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http://dx.doi.org/10.1096/fj.202001687RDOI Listing
April 2021

Proteomic analysis of urinary and tissue-exudative extracellular vesicles to discover novel bladder cancer biomarkers.

Cancer Sci 2021 Mar 15. Epub 2021 Mar 15.

Department of Urology, Osaka University Graduate School of Medicine, Suita, Japan.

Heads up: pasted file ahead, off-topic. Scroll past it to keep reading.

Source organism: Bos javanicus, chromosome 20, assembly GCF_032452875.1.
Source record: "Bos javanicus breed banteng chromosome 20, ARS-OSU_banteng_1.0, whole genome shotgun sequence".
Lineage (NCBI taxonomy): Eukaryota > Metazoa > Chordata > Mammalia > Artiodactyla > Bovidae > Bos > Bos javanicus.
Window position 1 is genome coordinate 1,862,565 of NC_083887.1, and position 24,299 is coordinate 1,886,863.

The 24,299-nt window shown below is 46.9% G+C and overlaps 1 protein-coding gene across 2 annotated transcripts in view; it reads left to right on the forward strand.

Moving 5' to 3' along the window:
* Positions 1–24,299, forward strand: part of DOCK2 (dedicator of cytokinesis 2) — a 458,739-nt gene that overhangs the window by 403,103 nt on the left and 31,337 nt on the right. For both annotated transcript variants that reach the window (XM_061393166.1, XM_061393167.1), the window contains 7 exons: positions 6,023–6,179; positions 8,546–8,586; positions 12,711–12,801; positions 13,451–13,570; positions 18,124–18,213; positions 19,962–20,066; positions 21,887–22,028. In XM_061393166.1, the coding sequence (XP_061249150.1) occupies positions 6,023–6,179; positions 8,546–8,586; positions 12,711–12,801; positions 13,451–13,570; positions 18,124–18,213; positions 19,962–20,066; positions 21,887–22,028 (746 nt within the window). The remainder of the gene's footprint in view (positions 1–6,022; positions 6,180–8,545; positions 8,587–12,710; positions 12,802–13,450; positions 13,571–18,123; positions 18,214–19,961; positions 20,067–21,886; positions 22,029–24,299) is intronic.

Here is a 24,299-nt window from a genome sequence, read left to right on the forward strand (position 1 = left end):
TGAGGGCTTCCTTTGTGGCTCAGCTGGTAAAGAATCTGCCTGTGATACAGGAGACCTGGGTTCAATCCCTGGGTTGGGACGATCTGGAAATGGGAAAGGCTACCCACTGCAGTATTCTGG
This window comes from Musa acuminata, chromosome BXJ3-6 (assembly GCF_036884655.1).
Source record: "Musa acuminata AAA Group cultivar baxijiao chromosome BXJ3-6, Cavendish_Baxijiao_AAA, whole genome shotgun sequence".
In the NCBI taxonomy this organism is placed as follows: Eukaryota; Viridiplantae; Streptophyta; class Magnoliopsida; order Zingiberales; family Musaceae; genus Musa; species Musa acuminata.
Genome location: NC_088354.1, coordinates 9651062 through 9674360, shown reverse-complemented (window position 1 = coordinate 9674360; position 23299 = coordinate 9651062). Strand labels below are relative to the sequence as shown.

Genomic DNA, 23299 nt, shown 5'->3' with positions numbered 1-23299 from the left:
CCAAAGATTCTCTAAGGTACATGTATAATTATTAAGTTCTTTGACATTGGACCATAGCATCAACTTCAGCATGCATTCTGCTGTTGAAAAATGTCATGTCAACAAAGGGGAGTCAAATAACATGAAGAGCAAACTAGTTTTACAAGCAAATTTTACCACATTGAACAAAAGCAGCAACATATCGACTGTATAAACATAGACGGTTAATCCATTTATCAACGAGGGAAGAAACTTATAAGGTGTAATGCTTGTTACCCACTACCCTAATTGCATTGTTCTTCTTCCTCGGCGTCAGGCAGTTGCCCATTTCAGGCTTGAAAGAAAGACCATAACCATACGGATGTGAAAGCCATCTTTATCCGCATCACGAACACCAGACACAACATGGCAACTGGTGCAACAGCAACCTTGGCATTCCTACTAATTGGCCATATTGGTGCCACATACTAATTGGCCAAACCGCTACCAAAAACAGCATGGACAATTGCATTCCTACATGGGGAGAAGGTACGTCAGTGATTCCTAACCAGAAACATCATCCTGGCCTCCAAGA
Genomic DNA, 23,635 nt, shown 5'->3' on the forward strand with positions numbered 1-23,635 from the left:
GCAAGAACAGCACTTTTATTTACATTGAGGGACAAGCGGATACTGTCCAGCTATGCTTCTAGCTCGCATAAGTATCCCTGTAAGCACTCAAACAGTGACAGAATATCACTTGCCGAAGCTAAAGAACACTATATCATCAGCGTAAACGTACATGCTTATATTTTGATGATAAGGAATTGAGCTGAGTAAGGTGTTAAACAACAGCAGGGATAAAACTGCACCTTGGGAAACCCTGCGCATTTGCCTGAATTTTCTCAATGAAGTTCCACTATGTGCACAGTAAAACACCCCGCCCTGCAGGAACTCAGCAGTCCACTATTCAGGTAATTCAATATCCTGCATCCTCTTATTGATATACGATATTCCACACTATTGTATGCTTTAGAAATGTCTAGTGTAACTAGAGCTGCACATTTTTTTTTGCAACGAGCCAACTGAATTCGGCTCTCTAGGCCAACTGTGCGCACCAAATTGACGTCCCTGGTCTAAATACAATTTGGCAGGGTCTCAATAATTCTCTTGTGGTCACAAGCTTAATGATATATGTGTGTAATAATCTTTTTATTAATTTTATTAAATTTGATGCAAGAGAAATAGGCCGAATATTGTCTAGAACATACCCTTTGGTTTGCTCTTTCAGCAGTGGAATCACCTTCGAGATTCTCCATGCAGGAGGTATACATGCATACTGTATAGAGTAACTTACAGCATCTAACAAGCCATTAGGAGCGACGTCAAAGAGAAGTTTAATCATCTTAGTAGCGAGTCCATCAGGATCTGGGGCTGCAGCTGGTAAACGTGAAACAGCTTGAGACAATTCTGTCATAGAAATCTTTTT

Proteomic analysis of urinary extracellular vesicles (EVs) is a powerful approach to discover potential bladder cancer (BCa) biomarkers, however urine contains numerous EVs derived from the kidney and normal urothelial epithelium, which can obfuscate information related to BCa cell-derived EVs. In this study, we combined proteomic analysis of urinary EVs and tissue-exudative EVs (Te-EVs), which were isolated from culture medium of freshly resected viable BCa tissues. Urinary EVs were isolated from urine samples of 11 individuals (7 BCa patients and 4 healthy individuals), and Te-EVs were isolated from 7 BCa tissues. We performed tandem mass tag (TMT)-labeling liquid chromatography (LC-MS/MS) analysis for both urinary EVs and Te-EVs and identified 1960 proteins in urinary EVs and 1538 proteins in Te-EVs. Most of the proteins identified in Te-EVs were also present in urinary EVs (82.4%), with 55 of these proteins showing upregulated levels in the urine of BCa patients (fold change > 2.0; P < .1). Among them, we selected 22 membrane proteins as BCa biomarker candidates for validation using selected reaction monitoring/multiple reaction monitoring (SRM/MRM) analysis on urine samples from 70 individuals (40 BCa patients and 30 healthy individuals). Six urinary EV proteins (heat-shock protein 90, syndecan-1, myristoylated alanine-rich C-kinase substrate (MARCKS), MARCKS-related protein, tight junction protein ZO-2, and complement decay-accelerating factor) were quantified using SRM/MRM analysis and validated as significantly upregulated in BCa patients (P < .05). In conclusion, the novel strategy that combined proteomic analysis of urinary EVs and Te-EVs enabled selective detection of urinary BCa biomarkers.